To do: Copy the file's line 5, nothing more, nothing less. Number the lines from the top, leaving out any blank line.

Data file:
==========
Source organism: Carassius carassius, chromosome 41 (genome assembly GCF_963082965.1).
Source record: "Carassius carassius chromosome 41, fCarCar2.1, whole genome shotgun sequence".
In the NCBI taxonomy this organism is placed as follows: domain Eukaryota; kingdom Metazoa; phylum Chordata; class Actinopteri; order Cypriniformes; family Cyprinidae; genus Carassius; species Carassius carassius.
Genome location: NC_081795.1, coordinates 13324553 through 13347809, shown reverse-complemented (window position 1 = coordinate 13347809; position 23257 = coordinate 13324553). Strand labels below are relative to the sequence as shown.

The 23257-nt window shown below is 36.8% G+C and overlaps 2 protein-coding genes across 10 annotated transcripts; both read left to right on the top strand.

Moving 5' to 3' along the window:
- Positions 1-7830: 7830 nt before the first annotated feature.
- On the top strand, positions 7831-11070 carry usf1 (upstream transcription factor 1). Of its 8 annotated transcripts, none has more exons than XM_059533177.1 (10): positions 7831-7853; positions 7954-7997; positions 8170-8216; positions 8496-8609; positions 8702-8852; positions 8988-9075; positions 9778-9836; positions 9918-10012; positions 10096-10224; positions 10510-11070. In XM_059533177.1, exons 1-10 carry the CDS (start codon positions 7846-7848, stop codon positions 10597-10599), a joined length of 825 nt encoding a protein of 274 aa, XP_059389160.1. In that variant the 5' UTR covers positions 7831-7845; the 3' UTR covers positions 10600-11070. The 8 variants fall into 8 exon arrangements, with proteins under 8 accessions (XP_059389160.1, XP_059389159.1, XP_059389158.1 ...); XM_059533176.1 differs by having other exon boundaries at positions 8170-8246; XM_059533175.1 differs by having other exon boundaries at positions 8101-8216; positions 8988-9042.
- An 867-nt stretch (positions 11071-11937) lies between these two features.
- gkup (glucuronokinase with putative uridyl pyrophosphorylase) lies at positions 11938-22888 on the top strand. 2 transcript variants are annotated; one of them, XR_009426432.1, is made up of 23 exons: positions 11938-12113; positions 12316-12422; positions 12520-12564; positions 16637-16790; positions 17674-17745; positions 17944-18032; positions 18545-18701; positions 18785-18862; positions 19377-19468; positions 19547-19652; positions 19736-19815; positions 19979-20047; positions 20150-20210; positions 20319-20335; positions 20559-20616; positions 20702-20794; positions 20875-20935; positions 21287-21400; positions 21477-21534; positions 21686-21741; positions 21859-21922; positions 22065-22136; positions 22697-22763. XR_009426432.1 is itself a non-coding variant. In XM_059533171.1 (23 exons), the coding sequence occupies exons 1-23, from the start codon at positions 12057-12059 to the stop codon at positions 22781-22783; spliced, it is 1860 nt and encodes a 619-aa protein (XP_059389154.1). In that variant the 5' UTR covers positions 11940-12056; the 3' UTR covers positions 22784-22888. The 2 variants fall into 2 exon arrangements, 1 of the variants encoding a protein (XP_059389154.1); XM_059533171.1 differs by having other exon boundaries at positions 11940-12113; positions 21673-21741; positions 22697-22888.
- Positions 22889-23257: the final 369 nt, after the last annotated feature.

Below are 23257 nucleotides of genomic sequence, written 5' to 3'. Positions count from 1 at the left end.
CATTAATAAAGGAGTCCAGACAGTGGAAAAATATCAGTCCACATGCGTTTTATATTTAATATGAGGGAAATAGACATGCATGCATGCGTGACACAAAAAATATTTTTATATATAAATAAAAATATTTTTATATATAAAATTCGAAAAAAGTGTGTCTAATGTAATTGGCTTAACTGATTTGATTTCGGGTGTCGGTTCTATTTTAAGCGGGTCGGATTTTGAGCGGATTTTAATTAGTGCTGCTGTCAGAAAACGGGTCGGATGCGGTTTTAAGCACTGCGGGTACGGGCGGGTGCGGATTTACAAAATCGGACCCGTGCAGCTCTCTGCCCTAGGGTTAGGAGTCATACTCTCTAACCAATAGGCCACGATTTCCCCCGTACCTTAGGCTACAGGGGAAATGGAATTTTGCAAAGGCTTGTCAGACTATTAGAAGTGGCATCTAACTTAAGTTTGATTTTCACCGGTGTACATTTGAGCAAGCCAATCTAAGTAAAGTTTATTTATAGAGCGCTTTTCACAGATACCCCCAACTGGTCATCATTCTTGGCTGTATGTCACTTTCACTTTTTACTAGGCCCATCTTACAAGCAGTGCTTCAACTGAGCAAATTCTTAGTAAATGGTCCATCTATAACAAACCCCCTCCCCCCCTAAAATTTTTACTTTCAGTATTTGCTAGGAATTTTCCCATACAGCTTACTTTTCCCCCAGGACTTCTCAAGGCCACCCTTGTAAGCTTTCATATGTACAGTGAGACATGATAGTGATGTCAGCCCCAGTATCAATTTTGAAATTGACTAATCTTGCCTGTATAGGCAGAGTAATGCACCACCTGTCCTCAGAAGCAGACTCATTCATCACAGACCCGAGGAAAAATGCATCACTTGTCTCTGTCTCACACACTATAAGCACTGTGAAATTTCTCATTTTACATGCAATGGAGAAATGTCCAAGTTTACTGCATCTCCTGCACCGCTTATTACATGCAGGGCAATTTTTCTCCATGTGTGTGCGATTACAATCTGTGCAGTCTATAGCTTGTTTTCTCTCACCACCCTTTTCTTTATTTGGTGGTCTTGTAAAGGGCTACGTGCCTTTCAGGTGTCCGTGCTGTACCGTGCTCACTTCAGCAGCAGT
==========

The 23257-nt window shown below is 36.8% G+C and overlaps 2 protein-coding genes across 10 annotated transcripts; both read left to right on the top strand.